Points of Interest

Rainbow Lake, once a part of the 1913 Signal Mountain Inn, is a popular destination for hikers. It can be accessed on Ohio Avenue near the Alexian Village. The southernmost trailhead of the Cumberland Trail is located at Signal Point Park.

There are eighteen miles of trails within the Town that loop from Shackleford Ridge Park through Prentice Cooper State Forest and connect to other Town parks. In addition, many miles of trails for hiking, trail running and mountain biking are also situated just north of the Town in Prentice Cooper State Forest.

The Signal Mountain Historic District dates from the early twentieth century to before WWII. Elegant period homes stand side-by-side summer cottages on tree-lined streets. A portion of the old trolley tracks that ferried summer residents up and down the mountain can still be seen on James Boulevard where an original sheltered trolley stop has been preserved.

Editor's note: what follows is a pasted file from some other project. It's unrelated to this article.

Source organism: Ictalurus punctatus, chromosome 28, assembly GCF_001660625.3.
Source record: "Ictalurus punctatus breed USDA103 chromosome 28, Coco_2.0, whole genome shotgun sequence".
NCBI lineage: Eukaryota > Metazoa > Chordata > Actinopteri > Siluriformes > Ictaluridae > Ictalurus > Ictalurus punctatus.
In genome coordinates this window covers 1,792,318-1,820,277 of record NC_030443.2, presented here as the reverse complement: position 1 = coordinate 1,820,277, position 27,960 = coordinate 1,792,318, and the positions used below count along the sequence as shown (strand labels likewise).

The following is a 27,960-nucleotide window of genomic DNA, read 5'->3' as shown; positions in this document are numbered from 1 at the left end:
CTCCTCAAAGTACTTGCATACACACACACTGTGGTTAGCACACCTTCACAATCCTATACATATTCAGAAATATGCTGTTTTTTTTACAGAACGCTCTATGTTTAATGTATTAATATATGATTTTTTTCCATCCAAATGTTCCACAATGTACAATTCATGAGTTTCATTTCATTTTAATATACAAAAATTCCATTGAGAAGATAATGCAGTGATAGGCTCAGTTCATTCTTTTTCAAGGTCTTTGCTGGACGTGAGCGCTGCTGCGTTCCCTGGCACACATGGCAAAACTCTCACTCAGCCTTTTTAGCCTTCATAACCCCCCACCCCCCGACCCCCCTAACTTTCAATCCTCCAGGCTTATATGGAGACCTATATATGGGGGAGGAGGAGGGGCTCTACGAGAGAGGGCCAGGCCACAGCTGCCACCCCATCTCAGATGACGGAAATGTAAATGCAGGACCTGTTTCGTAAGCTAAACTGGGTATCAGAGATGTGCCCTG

The oldest commercial retail building in the Town is located at 712 Signal Mountain Boulevard. It was built in 1912 as a commissary for the mountain. It was famous in its day for a tribe of yellow cats with six toes on their front feet. One tenant, known as “George, my barber” ran his shop in the west end of the building until the 1960’s. He began his career cutting hair at the old Inn.

The Signal Mountain Land Company office located at 302 James Boulevard was built in 1912 and in 1915 became the Town’s first Post Office. It operated until the 1950’s when it became the first site of the Signal Mountain Library. Signal Mountain Grammar School at 806 Kentucky Avenue, built of local mountain stone, was dedicated in 1926. It served as the town as a school until 1999 when it was transformed into the Mountain Arts Community Center.

Located just outside the Town limits is the Mountain Opry described by the New York Times as “...the place to be on Friday nights...” for those who enjoy “knee-slapping bluegrass and old time mountain music”. The Toll House (now a museum) is located just up the road from the Opry. Tolls were once collected there from mountain farmers using the road to cross the mountain to deliver stock and crops to market in Chattanooga.